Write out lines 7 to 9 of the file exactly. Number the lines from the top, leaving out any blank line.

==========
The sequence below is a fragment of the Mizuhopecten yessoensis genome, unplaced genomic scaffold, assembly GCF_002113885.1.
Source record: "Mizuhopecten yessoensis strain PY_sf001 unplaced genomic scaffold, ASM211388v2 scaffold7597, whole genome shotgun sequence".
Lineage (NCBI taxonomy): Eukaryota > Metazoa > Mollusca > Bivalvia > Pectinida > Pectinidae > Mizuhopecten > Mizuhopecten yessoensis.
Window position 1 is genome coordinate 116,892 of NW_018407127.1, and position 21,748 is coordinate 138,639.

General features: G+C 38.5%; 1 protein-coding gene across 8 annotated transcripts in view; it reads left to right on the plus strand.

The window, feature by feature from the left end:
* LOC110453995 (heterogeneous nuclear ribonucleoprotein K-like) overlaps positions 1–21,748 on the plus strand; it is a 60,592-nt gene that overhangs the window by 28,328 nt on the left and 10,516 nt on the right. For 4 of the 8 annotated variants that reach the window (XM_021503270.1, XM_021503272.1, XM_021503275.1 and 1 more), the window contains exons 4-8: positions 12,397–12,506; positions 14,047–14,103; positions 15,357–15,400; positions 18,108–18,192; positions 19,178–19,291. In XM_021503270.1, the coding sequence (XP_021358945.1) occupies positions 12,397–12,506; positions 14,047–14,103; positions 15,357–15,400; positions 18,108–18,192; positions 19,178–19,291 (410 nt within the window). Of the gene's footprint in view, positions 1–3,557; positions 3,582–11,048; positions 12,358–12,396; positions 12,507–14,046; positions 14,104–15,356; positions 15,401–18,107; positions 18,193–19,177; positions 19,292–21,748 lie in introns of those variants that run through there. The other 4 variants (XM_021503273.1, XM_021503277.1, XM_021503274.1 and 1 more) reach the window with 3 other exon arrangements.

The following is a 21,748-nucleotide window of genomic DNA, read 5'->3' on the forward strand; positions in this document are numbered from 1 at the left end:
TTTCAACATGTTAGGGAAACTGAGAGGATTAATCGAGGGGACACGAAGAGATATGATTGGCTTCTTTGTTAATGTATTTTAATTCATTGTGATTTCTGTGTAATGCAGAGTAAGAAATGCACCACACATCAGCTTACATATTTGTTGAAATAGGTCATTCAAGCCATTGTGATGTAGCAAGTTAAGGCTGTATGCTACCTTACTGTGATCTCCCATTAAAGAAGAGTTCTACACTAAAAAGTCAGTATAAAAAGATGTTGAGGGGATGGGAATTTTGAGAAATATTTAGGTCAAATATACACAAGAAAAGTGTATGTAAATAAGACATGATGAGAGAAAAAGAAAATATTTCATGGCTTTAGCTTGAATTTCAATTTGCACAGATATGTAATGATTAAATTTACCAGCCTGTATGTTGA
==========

* LOC110453995 (heterogeneous nuclear ribonucleoprotein K-like) overlaps positions 1–21,748 on the plus strand; it is a 60,592-nt gene that overhangs the window by 28,328 nt on the left and 10,516 nt on the right. For 4 of the 8 annotated variants that reach the window (XM_021503270.1, XM_021503272.1, XM_021503275.1 and 1 more), the window contains exons 4-8: positions 12,397–12,506; positions 14,047–14,103; positions 15,357–15,400; positions 18,108–18,192; positions 19,178–19,291. In XM_021503270.1, the coding sequence (XP_021358945.1) occupies positions 12,397–12,506; positions 14,047–14,103; positions 15,357–15,400; positions 18,108–18,192; positions 19,178–19,291 (410 nt within the window). Of the gene's footprint in view, positions 1–3,557; positions 3,582–11,048; positions 12,358–12,396; positions 12,507–14,046; positions 14,104–15,356; positions 15,401–18,107; positions 18,193–19,177; positions 19,292–21,748 lie in introns of those variants that run through there. The other 4 variants (XM_021503273.1, XM_021503277.1, XM_021503274.1 and 1 more) reach the window with 3 other exon arrangements.

The following is a 21,748-nucleotide window of genomic DNA, read 5'->3' on the forward strand; positions in this document are numbered from 1 at the left end:
TTTCAACATGTTAGGGAAACTGAGAGGATTAATCGAGGGGACACGAAGAGATATGATTGGCTTCTTTGTTAATGTATTTTAATTCATTGTGATTTCTGTGTAATGCAGAGTAAGAAATGCACCACACATCAGCTTACATATTTGTTGAAATAGGTCATTCAAGCCATTGTGATGTAGCAAGTTAAGGCTGTATGCTACCTTACTGTGATCTCCCATTAAAGAAGAGTTCTACACTAAAAAGTCAGTATAAAAAGATGTTGAGGGGATGGGAATTTTGAGAAATATTTAGGTCAAATATACACAAGAAAAGTGTATGTAAATAAGACATGATGAGAGAAAAAGAAAATATTTCATGGCTTTAGCTTGAATTTCAATTTGCACAGATATGTAATGATTAAATTTACCAGCCTGTATGTTGA